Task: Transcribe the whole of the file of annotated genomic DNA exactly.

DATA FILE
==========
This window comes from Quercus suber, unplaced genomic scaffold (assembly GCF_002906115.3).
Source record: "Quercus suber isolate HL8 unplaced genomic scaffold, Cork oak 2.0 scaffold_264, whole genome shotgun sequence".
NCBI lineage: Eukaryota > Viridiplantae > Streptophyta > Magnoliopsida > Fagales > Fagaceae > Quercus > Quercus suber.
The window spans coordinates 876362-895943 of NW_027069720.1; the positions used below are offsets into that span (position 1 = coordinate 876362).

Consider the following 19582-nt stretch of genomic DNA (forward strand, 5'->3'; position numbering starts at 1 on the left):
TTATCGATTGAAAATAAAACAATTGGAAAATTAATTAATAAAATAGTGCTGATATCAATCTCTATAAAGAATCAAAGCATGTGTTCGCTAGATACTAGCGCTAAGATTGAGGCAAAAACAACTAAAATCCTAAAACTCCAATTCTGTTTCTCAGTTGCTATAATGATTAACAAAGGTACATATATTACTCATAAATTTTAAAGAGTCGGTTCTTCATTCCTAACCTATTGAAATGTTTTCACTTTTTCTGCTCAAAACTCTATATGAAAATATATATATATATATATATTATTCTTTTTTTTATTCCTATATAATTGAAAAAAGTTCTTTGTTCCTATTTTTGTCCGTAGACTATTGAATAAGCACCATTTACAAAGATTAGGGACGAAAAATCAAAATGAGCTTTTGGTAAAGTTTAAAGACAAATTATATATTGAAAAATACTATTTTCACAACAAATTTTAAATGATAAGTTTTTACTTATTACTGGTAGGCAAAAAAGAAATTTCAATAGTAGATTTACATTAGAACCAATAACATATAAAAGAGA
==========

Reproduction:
This window comes from Quercus suber, unplaced genomic scaffold (assembly GCF_002906115.3).
Source record: "Quercus suber isolate HL8 unplaced genomic scaffold, Cork oak 2.0 scaffold_264, whole genome shotgun sequence".
NCBI lineage: Eukaryota > Viridiplantae > Streptophyta > Magnoliopsida > Fagales > Fagaceae > Quercus > Quercus suber.
The window spans coordinates 876362-895943 of NW_027069720.1; the positions used below are offsets into that span (position 1 = coordinate 876362).

Consider the following 19582-nt stretch of genomic DNA (forward strand, 5'->3'; position numbering starts at 1 on the left):
TTATCGATTGAAAATAAAACAATTGGAAAATTAATTAATAAAATAGTGCTGATATCAATCTCTATAAAGAATCAAAGCATGTGTTCGCTAGATACTAGCGCTAAGATTGAGGCAAAAACAACTAAAATCCTAAAACTCCAATTCTGTTTCTCAGTTGCTATAATGATTAACAAAGGTACATATATTACTCATAAATTTTAAAGAGTCGGTTCTTCATTCCTAACCTATTGAAATGTTTTCACTTTTTCTGCTCAAAACTCTATATGAAAATATATATATATATATATATTATTCTTTTTTTTATTCCTATATAATTGAAAAAAGTTCTTTGTTCCTATTTTTGTCCGTAGACTATTGAATAAGCACCATTTACAAAGATTAGGGACGAAAAATCAAAATGAGCTTTTGGTAAAGTTTAAAGACAAATTATATATTGAAAAATACTATTTTCACAACAAATTTTAAATGATAAGTTTTTACTTATTACTGGTAGGCAAAAAAGAAATTTCAATAGTAGATTTACATTAGAACCAATAACATATAAAAGAGA